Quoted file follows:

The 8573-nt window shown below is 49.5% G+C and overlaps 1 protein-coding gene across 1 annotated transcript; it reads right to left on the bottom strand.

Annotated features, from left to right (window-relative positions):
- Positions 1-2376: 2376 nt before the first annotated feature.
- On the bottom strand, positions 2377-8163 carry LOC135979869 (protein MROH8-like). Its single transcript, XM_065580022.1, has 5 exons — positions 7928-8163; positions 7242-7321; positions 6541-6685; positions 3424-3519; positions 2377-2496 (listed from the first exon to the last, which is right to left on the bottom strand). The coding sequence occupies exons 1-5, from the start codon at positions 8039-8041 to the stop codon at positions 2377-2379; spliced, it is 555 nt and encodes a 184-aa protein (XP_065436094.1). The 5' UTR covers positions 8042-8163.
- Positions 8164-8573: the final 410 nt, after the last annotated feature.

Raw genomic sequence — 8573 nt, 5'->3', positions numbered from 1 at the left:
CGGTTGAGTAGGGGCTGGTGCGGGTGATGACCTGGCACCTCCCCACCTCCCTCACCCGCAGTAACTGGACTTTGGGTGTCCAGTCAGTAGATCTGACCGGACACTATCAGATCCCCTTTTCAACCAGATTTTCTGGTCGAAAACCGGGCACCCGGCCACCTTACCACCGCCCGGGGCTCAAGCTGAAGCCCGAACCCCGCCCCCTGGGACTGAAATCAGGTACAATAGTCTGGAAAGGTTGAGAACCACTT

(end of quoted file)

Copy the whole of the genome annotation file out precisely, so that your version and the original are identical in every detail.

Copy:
The 8573-nt window shown below is 49.5% G+C and overlaps 1 protein-coding gene across 1 annotated transcript; it reads right to left on the bottom strand.

Annotated features, from left to right (window-relative positions):
- Positions 1-2376: 2376 nt before the first annotated feature.
- On the bottom strand, positions 2377-8163 carry LOC135979869 (protein MROH8-like). Its single transcript, XM_065580022.1, has 5 exons — positions 7928-8163; positions 7242-7321; positions 6541-6685; positions 3424-3519; positions 2377-2496 (listed from the first exon to the last, which is right to left on the bottom strand). The coding sequence occupies exons 1-5, from the start codon at positions 8039-8041 to the stop codon at positions 2377-2379; spliced, it is 555 nt and encodes a 184-aa protein (XP_065436094.1). The 5' UTR covers positions 8042-8163.
- Positions 8164-8573: the final 410 nt, after the last annotated feature.

Raw genomic sequence — 8573 nt, 5'->3', positions numbered from 1 at the left:
CGGTTGAGTAGGGGCTGGTGCGGGTGATGACCTGGCACCTCCCCACCTCCCTCACCCGCAGTAACTGGACTTTGGGTGTCCAGTCAGTAGATCTGACCGGACACTATCAGATCCCCTTTTCAACCAGATTTTCTGGTCGAAAACCGGGCACCCGGCCACCTTACCACCGCCCGGGGCTCAAGCTGAAGCCCGAACCCCGCCCCCTGGGACTGAAATCAGGTACAATAGTCTGGAAAGGTTGAGAACCACTT